Verse 17

So he reasoned (διελεγετο μεν ουνdielegeto men oun). Accordingly therefore, with his spirit stirred by the proof of idolatry. Imperfect middle of διαλεγωdialegō same verb used in Acts 17:2 which see. First he reasoned in the synagogue at the services to the Jews and the God-fearers, then daily in the agora or marketplace (southwest of the Acropolis, between it and the Areopagus and the Pnyx) to the chance-comers, “them that met him” (προς τους παρατυγχανονταςpros tous paratugchanontas). Simultaneously with the synagogue preaching at other hours Paul took his stand like Socrates before him and engaged in conversation with (προςpros) those who happened by. This old verb, παρατυγχανωparatugchanō occurs here alone in the N.T. and accurately pictures the life in the agora. The listeners to Paul in the agora would be more casual than those who stop for street preaching, a Salvation Army meeting, a harangue from a box in Hyde Park. It was a slim chance either in synagogue or in agora, but Paul could not remain still with all the reeking idolatry around him. The boundaries of the agora varied, but there was always the Ποικιλη ΣτοαPoikilē Stoa (the Painted Porch), over against the Acropolis on the west. In this ΣτοαStoa (Porch) Zeno and other philosophers and rhetoricians held forth from time to time. Paul may have stood near this spot.


Verse 18

And certain also of the Epicurean and Stoic philosophers encountered him (τινες δε και των Επικουριων και Στωικων πιλοσοπων συνεβαλλον αυτωιtines de kai tōn Epikouriōn kai Stōikōn philosophōn suneballon autōi). Imperfect active of συνβαλλωsunballō old verb, in the N.T. only by Luke, to bring or put together in one‘s mind (Luke 2:19), to meet together (Acts 20:14), to bring together aid (Acts 18:27), to confer or converse or dispute as here and already Acts 4:15 which see. These professional philosophers were always ready for an argument and so they frequented the agora for that purpose. Luke uses one article and so groups the two sects together in their attitude toward Paul, but they were very different in fact. Both sects were eager for argument and both had disdain for Paul, but they were the two rival practical philosophies of the day, succeeding the more abstruse theories of Plato and Aristotle. Socrates had turned men‘s thought inward (Γνωτι ΣεαυτονGnōthi Seauton Know Thyself) away from the mere study of physics. Plato followed with a profound development of the inner self (metaphysics). Aristotle with his cyclopaedic grasp sought to unify and relate both physics and metaphysics. Both Zeno and Epicurus (340-272 b.c.) took a more practical turn in all this intellectual turmoil and raised the issues of everyday life. Zeno (360-260 b.c.) taught in the ΣτοαStoa (Porch) and so his teaching was called Stoicism. He advanced many noble ideas that found their chief illustration in the Roman philosophers (Seneca, Epictetus, Marcus Aurelius). He taught self-mastery and hardness with an austerity that ministered to pride or suicide in case of failure, a distinctly selfish and unloving view of life and with a pantheistic philosophy. Epicurus considered practical atheism the true view of the universe and denied a future life and claimed pleasure as the chief thing to be gotten out of life. He did not deny the existence of gods, but regarded them as unconcerned with the life of men. The Stoics called Epicurus an atheist. Lucretius and Horace give the Epicurean view of life in their great poems. This low view of life led to sensualism and does today, for both Stoicism and Epicureanism are widely influential with people now. “Eat and drink for tomorrow we die,” they preached. Paul had doubtless become acquainted with both of these philosophies for they were widely prevalent over the world. Here he confronts them in their very home. He is challenged by past-masters in the art of appealing to the senses, men as skilled in their dialectic as the Pharisaic rabbis with whom Paul had been trained and whose subtleties he had learned how to expose. But, so far as we know, this is a new experience for Paul to have a public dispute with these philosophical experts who had a natural contempt for all Jews and for rabbis in particular, though they found Paul a new type at any rate and so with some interest in him. “In Epicureanism, it was man‘s sensual nature which arrayed itself against the claims of the gospel; in Stoicism it was his self-righteousness and pride of intellect” (Hackett). Knowling calls the Stoic the Pharisee of philosophy and the Epicurean the Sadducee of philosophy. Socrates in this very agora used to try to interest the passers-by in some desire for better things. That was 450 years before Paul is challenged by these superficial sophistical Epicureans and Stoics. It is doubtful if Paul had ever met a more difficult situation.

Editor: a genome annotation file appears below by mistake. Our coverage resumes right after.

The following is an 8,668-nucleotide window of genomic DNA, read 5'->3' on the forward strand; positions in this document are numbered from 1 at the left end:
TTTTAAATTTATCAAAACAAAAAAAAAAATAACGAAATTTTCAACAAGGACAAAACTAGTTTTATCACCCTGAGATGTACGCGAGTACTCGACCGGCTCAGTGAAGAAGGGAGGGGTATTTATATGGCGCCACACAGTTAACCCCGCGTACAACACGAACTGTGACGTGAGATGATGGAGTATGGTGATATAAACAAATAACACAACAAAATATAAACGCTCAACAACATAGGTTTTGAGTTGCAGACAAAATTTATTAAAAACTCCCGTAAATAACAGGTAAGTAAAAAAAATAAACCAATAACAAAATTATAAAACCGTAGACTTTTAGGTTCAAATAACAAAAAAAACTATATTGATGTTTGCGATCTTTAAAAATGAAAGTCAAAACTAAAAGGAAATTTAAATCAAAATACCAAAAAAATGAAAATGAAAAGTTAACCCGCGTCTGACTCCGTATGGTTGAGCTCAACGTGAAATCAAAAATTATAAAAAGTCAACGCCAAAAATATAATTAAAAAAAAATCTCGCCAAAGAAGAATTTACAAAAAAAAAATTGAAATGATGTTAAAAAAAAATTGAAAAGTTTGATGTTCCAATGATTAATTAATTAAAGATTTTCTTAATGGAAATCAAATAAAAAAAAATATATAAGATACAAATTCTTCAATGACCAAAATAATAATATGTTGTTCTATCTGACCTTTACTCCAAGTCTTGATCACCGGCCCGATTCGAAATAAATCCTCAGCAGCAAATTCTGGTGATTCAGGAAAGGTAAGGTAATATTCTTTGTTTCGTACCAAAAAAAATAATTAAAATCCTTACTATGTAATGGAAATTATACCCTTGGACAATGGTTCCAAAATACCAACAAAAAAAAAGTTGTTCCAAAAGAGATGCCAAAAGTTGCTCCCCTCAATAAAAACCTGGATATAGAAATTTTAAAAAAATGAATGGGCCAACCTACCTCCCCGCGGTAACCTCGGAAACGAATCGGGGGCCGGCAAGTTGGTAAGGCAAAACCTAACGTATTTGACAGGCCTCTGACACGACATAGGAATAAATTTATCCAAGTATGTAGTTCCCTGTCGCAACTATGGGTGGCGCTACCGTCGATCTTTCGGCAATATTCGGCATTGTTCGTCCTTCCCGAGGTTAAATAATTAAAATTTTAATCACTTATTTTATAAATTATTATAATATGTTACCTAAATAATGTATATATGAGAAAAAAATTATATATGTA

What would this babbler say? (Τι αν τελοι ο σπερμολογος ουτος λεγεινTi an theloi ho spermologos houtos legeiṅ). The word for “babbler” means “seed-picker” or picker up of seeds (σπερμαsperma seed, λεγωlegō to collect) like a bird in the agora hopping about after chance seeds. Plutarch applies the word to crows that pick up grain in the fields. Demosthenes called Aeschines a σπερμολογοςspermologos Eustathius uses it of a man hanging around in the markets picking up scraps of food that fell from the carts and so also of mere rhetoricians and plagiarists who picked up scraps of wisdom from others. Ramsay considers it here a piece of Athenian slang used to describe the picture of Paul seen by these philosophers who use it, for not all of them had it (“some,” τινεςtines). Note the use of ανan and the present active optative τελοιtheloi conclusion of a fourth-class condition in a rhetorical question (Robertson, Grammar, p. 1021). It means, What would this picker up of seeds wish to say, if he should get off an idea? It is a contemptuous tone of supreme ridicule and doubtless Paul heard this comment. Probably the Epicureans made this sneer that Paul was a charlatan or quack.